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FELA

The Federal Employers Compensation Act, more commonly referred to as the FELA, is a law specifically written to protect railroad workers and their families from harmful injuries or death. The FELA has been in place for over 100 years, and continues to serve as an effective measure to protect railroad workers.

What Is FELA?

By definition, The Federal Employers Liability Act (FELA), 45 U.S.C. § 51 et seq. (1908) is a United States federal law that protects and compensates railroaders injured on the job.

The purpose of the FELA is to provide financial relief to injured railroaders and the families of railroaders who were severely injured or victims of wrongful death due to the railroad’s negligence or violation of safety. It imposes liability on railroad companies to provide compensation for workplace injuries sustained by railroad workers.

The FELA also gives major railroads a financial incentive to comply with safety standards and provide railroad workers with a safe working environment. Under the FELA, a railroad company is presumed to be without fault. To make a claim, an injured railroad worker will have to prove that negligence has taken place. Negligence has been defined as the failure to use proper care or caution.

What does FELA cover?

If negligence is proven, the FELA allows railroad workers (or their families) to recover damages for:

  • Permanent Injury
  • Disfigurement or Scarring
  • Pain and Suffering
  • Medical Expenses
  • Monetary Damages for Decreased Earning Power Caused by an Injury
  • Emotional Distress
  • Wage Loss

The FELA also covers illnesses caused by long-term exposure to asbestos and cumulative trauma injuries.

The FELA is similar to workers’ compensation, but is a fault-based system. An injured railroad worker is required to prove that the injury was caused by the negligence of the railroad company, whether that be an employee or piece of machinery. Railroad workers not found to be 100% at fault still have the right to sue for damages in court. This is not an option for those pursuing workers’ compensation claims.

The amount of fault can affect the size of the monetary payment. For example, if a railroad company is found to be 80% negligent and the victim found to be 20% negligent, the railroad company will only have to pay 80% of the amount.

FELA History

In the late 1800s and early 1900s, railroad use in the United States was rapidly expanding. As the industry struggled to quickly build new railroads, the dangers to railroad workers increased. Severe injuries and death became more common, leaving families unable to provide for themselves.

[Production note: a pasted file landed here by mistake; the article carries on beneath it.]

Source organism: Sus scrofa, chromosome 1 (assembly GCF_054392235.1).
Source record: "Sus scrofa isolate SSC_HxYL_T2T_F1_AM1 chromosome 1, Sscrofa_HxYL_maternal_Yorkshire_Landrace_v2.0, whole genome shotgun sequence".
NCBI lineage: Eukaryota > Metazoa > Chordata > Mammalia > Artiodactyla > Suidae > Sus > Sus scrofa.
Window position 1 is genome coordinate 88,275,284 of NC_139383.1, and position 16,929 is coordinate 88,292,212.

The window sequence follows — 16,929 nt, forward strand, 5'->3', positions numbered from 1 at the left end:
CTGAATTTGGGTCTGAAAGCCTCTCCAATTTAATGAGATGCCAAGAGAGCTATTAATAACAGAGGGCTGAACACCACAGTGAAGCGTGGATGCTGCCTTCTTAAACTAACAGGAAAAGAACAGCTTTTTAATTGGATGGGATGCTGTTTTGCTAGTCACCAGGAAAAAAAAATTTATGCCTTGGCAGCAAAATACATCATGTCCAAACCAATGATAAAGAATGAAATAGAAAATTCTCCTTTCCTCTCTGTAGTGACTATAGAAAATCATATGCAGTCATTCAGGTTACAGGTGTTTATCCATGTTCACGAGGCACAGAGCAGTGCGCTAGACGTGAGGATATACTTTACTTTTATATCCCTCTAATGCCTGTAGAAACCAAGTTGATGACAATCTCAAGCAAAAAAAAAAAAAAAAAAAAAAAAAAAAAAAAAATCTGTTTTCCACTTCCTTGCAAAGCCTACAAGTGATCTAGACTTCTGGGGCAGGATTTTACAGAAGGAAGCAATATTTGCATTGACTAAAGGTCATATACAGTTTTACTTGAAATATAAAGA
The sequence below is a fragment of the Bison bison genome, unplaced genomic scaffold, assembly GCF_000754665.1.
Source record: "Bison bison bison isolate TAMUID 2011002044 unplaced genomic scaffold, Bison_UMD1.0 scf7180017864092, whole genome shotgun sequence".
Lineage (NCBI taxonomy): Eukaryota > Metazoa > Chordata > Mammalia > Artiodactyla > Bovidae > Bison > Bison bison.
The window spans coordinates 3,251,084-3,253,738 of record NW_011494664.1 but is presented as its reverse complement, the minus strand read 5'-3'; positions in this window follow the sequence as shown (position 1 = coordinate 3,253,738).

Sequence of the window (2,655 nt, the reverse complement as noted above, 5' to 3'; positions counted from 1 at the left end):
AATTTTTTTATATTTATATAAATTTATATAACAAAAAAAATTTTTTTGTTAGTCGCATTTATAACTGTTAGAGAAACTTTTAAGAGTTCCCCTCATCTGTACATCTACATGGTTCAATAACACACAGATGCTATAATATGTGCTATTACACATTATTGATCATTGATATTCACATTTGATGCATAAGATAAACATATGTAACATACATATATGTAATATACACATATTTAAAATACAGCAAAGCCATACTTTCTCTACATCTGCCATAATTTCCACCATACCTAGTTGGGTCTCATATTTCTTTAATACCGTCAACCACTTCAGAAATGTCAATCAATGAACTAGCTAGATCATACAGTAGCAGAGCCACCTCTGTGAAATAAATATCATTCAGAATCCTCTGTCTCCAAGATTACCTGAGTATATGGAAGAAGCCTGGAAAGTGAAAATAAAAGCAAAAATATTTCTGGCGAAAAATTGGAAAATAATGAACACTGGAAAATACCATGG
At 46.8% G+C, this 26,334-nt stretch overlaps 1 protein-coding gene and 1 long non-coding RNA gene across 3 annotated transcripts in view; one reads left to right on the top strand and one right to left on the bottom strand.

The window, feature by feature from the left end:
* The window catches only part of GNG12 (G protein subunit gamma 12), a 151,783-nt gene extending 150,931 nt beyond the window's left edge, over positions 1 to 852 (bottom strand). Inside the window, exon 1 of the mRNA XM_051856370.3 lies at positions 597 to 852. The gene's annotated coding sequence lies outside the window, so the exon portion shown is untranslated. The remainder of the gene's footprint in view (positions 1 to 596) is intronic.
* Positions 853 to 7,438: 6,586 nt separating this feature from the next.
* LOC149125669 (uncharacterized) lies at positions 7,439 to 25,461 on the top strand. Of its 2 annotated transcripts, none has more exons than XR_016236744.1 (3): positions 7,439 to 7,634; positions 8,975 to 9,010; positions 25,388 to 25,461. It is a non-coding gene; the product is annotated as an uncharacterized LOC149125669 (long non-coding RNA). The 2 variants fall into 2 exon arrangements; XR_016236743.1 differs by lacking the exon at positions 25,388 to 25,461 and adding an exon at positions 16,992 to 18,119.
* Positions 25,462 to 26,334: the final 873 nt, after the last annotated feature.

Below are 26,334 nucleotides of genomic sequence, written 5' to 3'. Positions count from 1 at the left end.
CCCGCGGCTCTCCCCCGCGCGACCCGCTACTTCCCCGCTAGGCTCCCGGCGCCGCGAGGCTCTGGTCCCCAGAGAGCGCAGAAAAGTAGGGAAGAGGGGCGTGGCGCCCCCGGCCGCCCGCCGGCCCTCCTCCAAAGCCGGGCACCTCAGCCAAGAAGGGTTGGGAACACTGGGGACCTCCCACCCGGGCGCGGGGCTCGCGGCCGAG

Congress and other politicians soon began to see the extreme hazards and unsafe working conditions that were prevalent in the lives of railroad workers. Railroad companies ignored frequent employee injuries and dangerous working conditions. Politicians realized that they would have to enact legislation to protect railroad workers from negligent railroad companies.

The original FELA, proposed in 1906, was struck down as unconstitutional by the Supreme Court. The legislation was reintroduced in 1908 and passed by Congress. In the years following the FELA, 26 bills were introduced to replace the FELA with traditional workers’ compensation. These attempts were all rejected by Congress. The FELA continues to protect railroad workers over 100 years later.

What are the remedies if you have been affected under FELA?

If you suffer an injury, there are several steps you can take to protect yourself after receiving proper medical care. Compile a list of all potential witnesses to the accident (or witnesses to the cause of the accident), as their testimony may be necessary in court.

Be sure not to give any statements until speaking with a union representative or lawyer. If asked by the railroad company for a statement, simply tell them you are waiting to provide one until you consult a lawyer. As an injured worker, the railroad company will now view you as a financial liability. The railroad company will perform their own investigation and dispense their own lawyers, which can turn this process into a lengthy one.

Provide as much documentation and information as possible to your lawyer representing you in your lawsuit. From there, your lawyer should be able to guide you through your legal case. Because railroad companies have large sums of money at their disposal and a good legal team behind them, a FELA lawsuit can be a time consuming and expensive process for victims.

How we van help with your FELA case?

If you require legal funding or a pre-settlement loan to hire a lawyer, fund legal experts, pay medical expenses, or pay for living expenses, please apply now. One  our reputable legal funding experts for more information regarding funding for your FELA case.

Do you have additional questions about the Federal Employers’ Liability Act? Are you considering making a claim? Discuss your options with your legal representatives and contact us for more FELA lawsuit funding information.

 

 

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